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Charles Kingsley: His Letters and Memoirs of His Life
Keine Leseprobe verfügbar - 1890
able answer beautiful believe blessed body boys called Cambridge Charles Church College coming common course dear death delighted duty England English EveRSLEY express eyes facts father fear feel give given ground hand hear heart heaven honour hope human interest keep kind Kingsley knew land least lectures less letter live look Lord matter mean mind natural never noble once opinion parish perhaps person poor pray preached present Professor question rain seems seen sermons soul speak spirit Sunday sure talk teach tell thank things thought true University whole wish write written young
Seite 68 - And thro' the mountain-walls A rolling organ-harmony Swells up, and shakes and falls. Then move the trees, the copses nod, Wings flutter, voices hover clear : ' O just and faithful knight of God ! Ride on ! the prize is near.
Seite 472 - FLY, envious Time, till thou run out thy race ; Call on the lazy leaden-stepping hours, Whose speed is but the heavy plummet's pace ; And glut thyself with what thy womb devours, Which is no more than what is false and vain, And merely mortal dross ; So little is our loss, So little is thy gain.
Seite 40 - Then cometh the end, when he shall have delivered up the kingdom to GOD, even the Father; when he shall have put down all rule, and all authority, and power. For he must reign, till he hath put all enemies under his feet. The last enemy that shall be destroyed is death.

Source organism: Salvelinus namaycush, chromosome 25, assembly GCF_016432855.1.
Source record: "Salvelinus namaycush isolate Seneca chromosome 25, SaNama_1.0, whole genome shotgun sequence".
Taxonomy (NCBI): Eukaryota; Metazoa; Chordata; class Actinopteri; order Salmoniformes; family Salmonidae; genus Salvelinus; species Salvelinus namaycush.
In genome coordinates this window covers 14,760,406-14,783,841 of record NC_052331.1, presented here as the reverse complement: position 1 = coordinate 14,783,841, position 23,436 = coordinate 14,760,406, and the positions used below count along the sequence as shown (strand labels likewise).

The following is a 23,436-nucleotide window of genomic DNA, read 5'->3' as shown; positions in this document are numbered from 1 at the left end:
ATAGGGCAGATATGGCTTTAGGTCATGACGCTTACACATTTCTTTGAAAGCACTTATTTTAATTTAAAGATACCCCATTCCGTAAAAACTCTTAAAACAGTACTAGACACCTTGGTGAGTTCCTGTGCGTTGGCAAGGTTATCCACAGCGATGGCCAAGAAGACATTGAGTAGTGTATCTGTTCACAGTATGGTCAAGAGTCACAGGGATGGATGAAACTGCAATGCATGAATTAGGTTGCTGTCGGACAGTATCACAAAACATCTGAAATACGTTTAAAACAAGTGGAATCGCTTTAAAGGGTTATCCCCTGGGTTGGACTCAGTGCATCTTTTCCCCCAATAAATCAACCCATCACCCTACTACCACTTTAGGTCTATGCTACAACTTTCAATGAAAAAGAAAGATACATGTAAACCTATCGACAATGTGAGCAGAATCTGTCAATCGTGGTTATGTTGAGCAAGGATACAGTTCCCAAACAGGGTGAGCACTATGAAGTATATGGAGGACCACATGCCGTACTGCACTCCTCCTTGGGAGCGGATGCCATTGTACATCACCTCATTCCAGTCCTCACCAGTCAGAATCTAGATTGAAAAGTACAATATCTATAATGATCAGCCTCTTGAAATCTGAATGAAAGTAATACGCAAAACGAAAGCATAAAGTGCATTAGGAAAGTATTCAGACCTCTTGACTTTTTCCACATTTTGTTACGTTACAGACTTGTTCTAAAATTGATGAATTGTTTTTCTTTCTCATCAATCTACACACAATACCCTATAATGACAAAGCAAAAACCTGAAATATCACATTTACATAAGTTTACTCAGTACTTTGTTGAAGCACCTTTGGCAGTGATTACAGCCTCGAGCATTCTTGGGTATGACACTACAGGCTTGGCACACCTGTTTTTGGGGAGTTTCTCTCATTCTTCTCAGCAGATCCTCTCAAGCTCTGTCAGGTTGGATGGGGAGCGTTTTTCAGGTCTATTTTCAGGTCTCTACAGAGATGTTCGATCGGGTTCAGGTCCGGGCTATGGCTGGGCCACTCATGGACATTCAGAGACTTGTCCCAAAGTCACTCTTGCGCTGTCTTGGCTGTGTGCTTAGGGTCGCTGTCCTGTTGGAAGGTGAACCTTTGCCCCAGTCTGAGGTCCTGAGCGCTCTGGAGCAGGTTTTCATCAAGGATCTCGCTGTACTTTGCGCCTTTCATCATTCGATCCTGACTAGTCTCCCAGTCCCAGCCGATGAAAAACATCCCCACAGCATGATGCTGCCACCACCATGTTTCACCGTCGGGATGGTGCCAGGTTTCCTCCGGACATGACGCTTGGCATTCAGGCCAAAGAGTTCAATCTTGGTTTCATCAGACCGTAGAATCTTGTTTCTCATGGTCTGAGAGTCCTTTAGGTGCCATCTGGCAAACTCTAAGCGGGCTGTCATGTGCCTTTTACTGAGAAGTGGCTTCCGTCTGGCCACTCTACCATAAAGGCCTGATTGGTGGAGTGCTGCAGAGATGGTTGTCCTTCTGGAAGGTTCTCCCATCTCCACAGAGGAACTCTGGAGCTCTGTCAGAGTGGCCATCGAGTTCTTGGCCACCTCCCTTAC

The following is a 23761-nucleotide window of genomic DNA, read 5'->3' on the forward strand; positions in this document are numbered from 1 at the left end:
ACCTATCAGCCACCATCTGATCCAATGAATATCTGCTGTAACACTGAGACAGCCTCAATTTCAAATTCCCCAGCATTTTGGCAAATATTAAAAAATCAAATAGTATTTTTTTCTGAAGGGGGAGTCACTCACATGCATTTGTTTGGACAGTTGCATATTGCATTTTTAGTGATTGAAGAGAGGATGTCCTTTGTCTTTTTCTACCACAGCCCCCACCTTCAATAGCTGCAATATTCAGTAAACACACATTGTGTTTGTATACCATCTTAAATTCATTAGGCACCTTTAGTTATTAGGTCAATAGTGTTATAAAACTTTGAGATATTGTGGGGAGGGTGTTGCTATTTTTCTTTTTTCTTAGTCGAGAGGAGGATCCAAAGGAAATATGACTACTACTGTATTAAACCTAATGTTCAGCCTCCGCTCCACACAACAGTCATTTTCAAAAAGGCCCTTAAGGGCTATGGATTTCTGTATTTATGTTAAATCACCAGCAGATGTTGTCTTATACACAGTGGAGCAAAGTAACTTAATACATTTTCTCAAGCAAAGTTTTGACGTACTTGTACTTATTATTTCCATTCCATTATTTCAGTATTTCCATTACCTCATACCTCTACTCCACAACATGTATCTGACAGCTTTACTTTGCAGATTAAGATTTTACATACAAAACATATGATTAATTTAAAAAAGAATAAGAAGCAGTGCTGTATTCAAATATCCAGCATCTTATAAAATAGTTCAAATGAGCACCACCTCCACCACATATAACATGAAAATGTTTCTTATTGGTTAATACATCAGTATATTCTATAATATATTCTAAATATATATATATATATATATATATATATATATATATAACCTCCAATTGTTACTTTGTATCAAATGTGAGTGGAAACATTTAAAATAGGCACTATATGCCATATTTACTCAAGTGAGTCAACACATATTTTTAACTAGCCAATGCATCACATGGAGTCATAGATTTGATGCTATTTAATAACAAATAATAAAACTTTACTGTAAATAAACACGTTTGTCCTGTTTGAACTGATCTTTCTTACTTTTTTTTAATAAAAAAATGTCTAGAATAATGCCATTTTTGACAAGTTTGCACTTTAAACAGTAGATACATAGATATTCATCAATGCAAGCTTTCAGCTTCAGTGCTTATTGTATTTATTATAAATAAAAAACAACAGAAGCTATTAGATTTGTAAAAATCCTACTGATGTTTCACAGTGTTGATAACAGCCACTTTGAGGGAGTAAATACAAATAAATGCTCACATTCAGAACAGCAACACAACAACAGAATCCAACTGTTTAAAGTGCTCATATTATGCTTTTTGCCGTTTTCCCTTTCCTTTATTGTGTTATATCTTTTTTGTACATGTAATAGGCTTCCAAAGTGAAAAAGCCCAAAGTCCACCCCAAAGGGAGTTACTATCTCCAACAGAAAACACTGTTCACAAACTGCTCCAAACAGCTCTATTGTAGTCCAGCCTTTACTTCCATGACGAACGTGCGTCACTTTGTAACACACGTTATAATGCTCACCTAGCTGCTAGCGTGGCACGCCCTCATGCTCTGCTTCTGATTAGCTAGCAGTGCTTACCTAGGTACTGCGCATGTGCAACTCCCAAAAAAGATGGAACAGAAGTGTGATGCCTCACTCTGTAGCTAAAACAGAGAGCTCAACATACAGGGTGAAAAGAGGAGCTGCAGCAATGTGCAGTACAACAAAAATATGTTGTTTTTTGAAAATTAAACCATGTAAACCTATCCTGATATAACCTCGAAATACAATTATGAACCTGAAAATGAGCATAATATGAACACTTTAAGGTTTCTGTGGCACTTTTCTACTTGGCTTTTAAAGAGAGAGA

Seite 284 - But let my due feet never fail, To walk the studious cloister's pale, And love the high embowed roof, With antique pillars massy proof, And storied windows richly dight, Casting a dim religious light.
Seite 446 - And the city hath no need of the sun, nor of the moon, to shine in it. For the glory of God hath enlightened it, and the Lamb is the lamp thereof.
Seite 2 - COME to me, O ye children ! For I hear you at your play, And the questions that perplexed me Have vanished quite away. Ye open the eastern windows, That look towards the sun, Where thoughts are singing swallows And the brooks of morning run. In your hearts are the birds and the sunshine, In your thoughts the brooklet's flow, But in mine is the wind of Autumn And the first fall of the snow. Ah ! what would the world be to us If the children were no more ? We should dread the desert behind us Worse...
Seite 148 - Greatness and goodness are not means but ends ! Hath he not always treasures, always friends, The good great man ? Three treasures,- love and light, And calm thoughts regular as infant's breath : And three firm friends, more sure than day and night, Himself, his Maker, and the angel Death.
Seite 17 - What we can we will be, Honest Englishmen. Do the work that's nearest, Though it's dull at whiles; Helping, when we meet them, Lame dogs over stiles ; See in every hedgerow Marks of angels...
Seite 121 - The longer I live, the more I am certain that the great difference between men, between the feeble and the powerful, the great and the insignificant, is energy — invincible determination ; a purpose once fixed and then death or victory. That quality will do anything that can be done in this world, and no talents, no circumstances, no opportunities, will make a two-legged creature a man without it.